Tomorrow is the last day of the school year and my children will be on their long summer break. I really want to maintain Otis' writing skills and noticed that some materials in his art area weren't being used. It's really important that we observe our children, take out materials that are not being used and bring in materials that spark an interest and are developmentally appropriate. Otis had two art shelves so I moved all the materials he was using onto one shelf (mainly paints and wood work) and removed the materials he wasn't using. I cleared the other shelf and put together a writing station!
I also sanded down our art table, it took a couple of hours but I was able to remove the paint and now have a nice and smooth (and clean) writing surface. Here are the materials Otis (5 years) has in his Writing Station;
- Movable alphabet - this also includes phonograms.
- Pencils, erasers, pencil sharpeners, scissors, ruler, crayons.
- Lined paper, carefully consider the spacing of the lines, we chose the same line spacing that Otis is currently using at school for consistency - Queensland Year 1 exercise book.
- Blank, coloured paper and card, A4 and A5 - coloured card is good for making gift cards or for covers of books.
- Graph paper, tracing paper.
- Ruled index cards and storage container - my kids love making books or notes or lists on index cards!
- Child size stapler, string/ribbon, tape, single (easy to use) hole-punch and hinged rings - all material to help a child make their own book.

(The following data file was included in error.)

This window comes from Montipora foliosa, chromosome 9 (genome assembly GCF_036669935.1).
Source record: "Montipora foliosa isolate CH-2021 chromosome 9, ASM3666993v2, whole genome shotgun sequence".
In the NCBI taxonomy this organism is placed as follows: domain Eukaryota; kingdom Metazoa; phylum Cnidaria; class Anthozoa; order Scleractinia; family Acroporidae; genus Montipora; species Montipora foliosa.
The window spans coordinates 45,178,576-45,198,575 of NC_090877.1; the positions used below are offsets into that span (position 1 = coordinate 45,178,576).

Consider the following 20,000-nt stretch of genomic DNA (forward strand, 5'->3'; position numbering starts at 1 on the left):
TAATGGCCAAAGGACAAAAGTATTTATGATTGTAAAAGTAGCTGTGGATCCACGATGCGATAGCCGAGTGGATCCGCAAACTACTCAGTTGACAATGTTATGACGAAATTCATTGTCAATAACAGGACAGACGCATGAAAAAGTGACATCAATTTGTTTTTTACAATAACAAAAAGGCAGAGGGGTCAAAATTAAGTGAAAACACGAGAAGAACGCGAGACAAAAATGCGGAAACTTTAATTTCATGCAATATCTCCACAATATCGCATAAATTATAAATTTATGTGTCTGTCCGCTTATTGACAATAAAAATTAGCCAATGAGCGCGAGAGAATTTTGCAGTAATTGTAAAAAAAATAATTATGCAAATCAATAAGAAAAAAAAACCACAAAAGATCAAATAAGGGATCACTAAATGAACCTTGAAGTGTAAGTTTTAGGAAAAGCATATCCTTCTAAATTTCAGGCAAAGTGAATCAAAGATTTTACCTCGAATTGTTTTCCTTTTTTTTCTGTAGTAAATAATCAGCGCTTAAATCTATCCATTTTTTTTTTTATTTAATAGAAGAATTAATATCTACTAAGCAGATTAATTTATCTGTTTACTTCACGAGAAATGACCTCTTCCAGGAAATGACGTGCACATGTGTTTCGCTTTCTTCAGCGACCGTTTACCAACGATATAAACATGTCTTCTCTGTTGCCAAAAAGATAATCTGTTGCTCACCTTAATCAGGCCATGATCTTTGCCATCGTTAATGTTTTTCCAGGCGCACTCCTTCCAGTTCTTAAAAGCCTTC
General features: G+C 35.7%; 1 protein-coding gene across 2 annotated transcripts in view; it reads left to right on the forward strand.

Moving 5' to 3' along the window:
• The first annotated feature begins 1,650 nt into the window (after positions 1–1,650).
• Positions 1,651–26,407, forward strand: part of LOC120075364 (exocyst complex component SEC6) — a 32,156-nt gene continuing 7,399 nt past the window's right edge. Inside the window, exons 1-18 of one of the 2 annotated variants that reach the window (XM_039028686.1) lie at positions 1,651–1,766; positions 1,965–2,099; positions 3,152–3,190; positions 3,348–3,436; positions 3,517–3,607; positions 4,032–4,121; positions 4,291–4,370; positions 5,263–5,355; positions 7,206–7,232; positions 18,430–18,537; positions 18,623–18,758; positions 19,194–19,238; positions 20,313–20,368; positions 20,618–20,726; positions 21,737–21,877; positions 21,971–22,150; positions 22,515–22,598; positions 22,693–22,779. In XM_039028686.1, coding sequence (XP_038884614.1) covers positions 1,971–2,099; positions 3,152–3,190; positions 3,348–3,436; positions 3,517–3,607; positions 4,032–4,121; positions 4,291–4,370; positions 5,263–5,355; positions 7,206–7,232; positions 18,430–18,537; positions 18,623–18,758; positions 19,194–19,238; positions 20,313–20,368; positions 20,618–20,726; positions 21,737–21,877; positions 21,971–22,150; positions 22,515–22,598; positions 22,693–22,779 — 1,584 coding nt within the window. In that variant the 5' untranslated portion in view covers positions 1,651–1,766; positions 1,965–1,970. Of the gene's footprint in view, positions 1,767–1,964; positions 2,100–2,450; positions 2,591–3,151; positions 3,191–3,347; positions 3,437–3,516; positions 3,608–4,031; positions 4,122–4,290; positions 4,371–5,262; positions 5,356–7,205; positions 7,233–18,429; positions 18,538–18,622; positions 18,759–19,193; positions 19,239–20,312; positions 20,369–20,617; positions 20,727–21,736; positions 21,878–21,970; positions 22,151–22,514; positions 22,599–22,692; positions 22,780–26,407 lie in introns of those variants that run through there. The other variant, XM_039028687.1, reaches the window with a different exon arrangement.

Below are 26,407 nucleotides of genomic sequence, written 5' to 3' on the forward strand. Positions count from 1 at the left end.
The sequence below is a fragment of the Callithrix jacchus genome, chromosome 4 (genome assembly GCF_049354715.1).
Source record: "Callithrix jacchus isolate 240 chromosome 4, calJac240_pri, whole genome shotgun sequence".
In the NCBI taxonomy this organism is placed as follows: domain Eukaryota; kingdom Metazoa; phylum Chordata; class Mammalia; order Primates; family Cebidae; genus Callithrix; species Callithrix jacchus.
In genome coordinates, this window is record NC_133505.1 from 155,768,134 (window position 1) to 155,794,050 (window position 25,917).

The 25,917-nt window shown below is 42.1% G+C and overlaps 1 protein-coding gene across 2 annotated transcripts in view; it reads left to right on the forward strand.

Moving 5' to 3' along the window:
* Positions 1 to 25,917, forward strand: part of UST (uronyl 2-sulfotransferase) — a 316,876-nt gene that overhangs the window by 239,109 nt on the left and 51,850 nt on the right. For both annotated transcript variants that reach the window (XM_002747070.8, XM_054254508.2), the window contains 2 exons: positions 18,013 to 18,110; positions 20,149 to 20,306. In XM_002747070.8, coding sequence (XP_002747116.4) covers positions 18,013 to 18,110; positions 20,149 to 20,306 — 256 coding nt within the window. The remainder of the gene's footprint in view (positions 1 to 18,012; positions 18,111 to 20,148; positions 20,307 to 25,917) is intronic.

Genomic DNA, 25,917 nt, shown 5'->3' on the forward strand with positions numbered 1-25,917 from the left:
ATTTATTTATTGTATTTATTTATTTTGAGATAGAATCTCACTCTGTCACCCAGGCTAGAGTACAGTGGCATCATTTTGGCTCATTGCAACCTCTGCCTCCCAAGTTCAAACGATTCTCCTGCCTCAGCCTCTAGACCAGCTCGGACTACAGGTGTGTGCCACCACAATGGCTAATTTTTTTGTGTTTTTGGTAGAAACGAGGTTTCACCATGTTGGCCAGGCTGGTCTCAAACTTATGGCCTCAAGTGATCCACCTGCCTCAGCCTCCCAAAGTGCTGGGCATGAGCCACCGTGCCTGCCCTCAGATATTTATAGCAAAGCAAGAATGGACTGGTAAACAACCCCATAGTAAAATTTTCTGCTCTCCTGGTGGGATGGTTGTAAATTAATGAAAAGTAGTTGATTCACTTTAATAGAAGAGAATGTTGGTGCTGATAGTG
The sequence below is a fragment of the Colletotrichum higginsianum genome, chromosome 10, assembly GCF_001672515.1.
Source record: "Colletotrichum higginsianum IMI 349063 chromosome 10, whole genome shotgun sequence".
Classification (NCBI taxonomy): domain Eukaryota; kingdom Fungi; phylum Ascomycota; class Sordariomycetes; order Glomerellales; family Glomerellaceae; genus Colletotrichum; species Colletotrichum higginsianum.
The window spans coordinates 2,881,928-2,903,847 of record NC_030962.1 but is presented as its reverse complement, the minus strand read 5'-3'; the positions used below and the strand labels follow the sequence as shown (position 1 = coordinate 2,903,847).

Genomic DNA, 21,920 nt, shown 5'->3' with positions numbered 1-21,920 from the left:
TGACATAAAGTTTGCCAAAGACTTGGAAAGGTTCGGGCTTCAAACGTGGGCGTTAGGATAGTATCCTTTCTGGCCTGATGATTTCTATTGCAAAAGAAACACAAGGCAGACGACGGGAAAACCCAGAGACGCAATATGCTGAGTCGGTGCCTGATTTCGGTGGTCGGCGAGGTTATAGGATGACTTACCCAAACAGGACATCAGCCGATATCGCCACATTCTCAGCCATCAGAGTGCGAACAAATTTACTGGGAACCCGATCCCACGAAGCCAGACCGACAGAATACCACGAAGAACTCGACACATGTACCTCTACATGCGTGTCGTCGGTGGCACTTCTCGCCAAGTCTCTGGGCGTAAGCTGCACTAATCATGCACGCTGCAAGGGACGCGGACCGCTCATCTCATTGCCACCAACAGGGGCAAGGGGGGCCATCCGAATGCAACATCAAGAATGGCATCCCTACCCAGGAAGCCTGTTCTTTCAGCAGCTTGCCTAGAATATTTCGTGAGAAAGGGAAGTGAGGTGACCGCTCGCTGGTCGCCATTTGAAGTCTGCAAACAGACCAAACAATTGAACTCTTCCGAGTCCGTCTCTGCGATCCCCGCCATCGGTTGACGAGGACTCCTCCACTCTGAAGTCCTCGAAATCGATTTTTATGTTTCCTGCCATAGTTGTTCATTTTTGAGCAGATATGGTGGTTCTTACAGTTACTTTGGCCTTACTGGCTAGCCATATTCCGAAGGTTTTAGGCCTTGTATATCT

- Name cards - the names of your close family and friends so the child can use them to spell and write letters or send cards (especially useful at this time of the year).
- Personalised dictionary - a dictionary or blank book where you can write down your child's most commonly asked spelling words. Spelling generally isn't a focus in this period of development, however, a personalised dictionary towards the end of the period can help a child who is asking repeatedly for the spelling of the same words.
- Small whiteboard with markers - many Montessori families would prefer children use a blackboard but currently Otis is loving the ease of the whiteboard.
- Cursive practice sheet - useful if your child is learning cursive and is getting stuck on or focusing on one or two letters. To be used as a reference only after the child has mastered the sandpaper letters.
- Date stamp.
- Sight word cards - useful if your child is learning sight words.
- Large work mat - for large writing/movable alphabet work on the floor, especially important for when children are starting to write big sentences.
Other ideas not shown;
- Sandpaper letters.
- Novelty notebooks - Otis loves his little Lego notebook.
- Envelopes, stamps, address book - for writing letters to friends and family.
- Chalkboard with chalk and duster or cleaning cloth.
- Sand tray.
- Alphabet stamps or stickers.
- Alphabet stencils.
- Recyclables such as boxes and cartons, perfect for drawing, writing on and creating.
- Printable worksheets - I actually really like these worksheets, you can design them yourself by selecting your font including cursive, spacing and the text. They are good for children learning to write their names.
- Alphabet books - you can see ours here. We also loved Montessori: Letter Work which has sandpaper letters.
- There are lots of other letter and sound games available. We have also used Wikki Stix to make letters.
- Clipboards for taking writing outside.
- Old magazines or newspapers (we love old National Geographic) for cutting out pictures, letter and words.
I always try to think ahead and get ideas of what my child might need or like to use next. It's much easier to collect materials bit by bit and have them at home for when the child is ready.
You might also like to read my post about a Letter Writing Tray - For a Four Year Old.
Some really inspiring and Montessori friendly writing centres can be found at;